Besides it not being a very good photograph for many reasons, I made the mistake of loading the sheets into the film holder the wrong way around so have ended up with these black patches along the top where the developer was unable to react with the emulsion on the film. A problem which is easily fixed. There's also these peculiar grey blobs, which are air bubbles forming on the surface on the film and therefore causing less development in those spots.


This is easily the best shot of the lot, but still not without problems. Again, air bubbles seemed to have formed on the emulsion and it's caused spots to be underdeveloped. However, I think you can really see the sharpness and detail starting to come through. Perhaps less so in the bottom half, where it has become a bit blurry, but this is where I can begin to see the potential over 35mm and 120 film.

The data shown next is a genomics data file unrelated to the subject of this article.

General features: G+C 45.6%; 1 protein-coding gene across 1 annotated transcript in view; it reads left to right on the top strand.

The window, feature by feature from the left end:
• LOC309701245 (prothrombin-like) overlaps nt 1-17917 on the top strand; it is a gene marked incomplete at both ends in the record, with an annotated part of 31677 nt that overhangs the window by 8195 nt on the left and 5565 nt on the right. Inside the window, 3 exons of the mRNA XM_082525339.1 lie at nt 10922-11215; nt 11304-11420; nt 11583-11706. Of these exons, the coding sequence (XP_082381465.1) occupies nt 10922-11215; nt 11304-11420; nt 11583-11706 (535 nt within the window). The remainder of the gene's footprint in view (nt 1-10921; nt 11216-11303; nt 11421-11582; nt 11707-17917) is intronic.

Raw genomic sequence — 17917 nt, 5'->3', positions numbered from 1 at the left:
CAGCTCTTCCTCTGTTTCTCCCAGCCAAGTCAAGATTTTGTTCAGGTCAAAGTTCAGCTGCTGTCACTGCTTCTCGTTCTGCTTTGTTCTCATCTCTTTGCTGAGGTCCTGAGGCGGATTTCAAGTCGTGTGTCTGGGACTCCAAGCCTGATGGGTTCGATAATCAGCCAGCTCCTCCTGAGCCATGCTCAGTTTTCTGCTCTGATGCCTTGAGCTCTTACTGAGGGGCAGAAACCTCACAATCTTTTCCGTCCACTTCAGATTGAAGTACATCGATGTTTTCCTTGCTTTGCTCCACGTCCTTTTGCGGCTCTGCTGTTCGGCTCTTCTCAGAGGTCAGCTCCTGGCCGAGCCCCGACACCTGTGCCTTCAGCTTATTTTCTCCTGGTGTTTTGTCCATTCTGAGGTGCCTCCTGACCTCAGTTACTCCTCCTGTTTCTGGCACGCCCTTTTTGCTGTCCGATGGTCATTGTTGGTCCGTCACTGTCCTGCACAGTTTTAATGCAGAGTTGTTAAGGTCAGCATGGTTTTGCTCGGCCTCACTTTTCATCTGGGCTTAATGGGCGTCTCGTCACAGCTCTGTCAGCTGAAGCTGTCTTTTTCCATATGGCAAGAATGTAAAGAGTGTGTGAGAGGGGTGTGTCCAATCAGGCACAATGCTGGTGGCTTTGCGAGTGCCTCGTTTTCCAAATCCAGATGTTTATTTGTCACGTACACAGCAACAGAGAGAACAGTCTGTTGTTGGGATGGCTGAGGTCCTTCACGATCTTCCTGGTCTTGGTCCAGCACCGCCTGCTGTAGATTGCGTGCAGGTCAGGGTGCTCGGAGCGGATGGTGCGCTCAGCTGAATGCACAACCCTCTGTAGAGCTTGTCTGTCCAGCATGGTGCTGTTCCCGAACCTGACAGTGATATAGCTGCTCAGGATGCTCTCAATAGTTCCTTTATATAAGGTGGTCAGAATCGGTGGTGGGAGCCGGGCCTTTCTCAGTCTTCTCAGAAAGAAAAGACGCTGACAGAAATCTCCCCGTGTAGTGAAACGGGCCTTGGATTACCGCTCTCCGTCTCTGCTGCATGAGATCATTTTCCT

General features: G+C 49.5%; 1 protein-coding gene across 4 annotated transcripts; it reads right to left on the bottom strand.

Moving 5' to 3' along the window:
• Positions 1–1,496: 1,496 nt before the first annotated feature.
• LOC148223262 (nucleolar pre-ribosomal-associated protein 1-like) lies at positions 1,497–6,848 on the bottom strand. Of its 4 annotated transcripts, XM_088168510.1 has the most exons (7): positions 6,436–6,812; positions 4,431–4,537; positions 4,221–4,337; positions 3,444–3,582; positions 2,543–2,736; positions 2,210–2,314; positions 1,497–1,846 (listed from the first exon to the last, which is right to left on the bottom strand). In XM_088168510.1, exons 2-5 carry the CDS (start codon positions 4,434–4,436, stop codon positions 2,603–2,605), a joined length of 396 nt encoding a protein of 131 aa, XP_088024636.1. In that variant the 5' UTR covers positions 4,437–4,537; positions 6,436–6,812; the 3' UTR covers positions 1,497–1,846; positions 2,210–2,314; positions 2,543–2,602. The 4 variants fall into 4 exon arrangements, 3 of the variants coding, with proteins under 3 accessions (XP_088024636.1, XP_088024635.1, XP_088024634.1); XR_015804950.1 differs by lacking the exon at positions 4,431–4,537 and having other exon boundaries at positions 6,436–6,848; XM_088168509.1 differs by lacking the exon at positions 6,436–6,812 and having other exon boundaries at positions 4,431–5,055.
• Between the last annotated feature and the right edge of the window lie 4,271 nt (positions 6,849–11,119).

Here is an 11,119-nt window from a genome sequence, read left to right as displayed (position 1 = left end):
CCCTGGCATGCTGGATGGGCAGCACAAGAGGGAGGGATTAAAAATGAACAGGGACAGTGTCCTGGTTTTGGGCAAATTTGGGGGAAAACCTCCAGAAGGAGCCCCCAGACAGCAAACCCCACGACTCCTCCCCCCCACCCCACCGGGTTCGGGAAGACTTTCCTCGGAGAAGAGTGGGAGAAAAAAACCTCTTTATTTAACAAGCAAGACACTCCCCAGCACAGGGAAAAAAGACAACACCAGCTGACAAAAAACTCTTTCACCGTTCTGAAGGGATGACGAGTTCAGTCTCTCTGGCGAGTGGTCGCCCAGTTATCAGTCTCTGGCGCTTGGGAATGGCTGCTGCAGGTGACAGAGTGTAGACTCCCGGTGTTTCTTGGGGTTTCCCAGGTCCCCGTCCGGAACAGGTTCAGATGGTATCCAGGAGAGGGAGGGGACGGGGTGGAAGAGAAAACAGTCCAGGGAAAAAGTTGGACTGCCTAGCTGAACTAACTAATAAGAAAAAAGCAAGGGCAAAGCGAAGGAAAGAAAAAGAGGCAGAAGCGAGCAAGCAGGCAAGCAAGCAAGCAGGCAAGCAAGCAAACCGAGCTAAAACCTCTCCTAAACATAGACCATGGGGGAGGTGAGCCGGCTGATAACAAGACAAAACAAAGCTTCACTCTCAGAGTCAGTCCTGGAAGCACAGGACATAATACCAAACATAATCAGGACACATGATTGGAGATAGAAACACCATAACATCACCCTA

I took this shot without using the shutter release cable, but even with a tripod there was a lot of camera shake, so in the end, a blurry shot. Lesson learned is to use the shutter release cable, and also to get a much better tripod!


Conclusion: more practice needed but exciting nonetheless!

Sunday, 18 January 2015

Coming Soon!


This week I had the opportunity to visit France to photograph dress rehearsals and preparations for a performance of Benjamin Britten's Noyes Fludde at the Cirque Jules Verne in Amiens. I took along my medium format camera to capture the action, the results of which you will see very soon.



Thursday, 1 January 2015

Adventures in Large Format Begin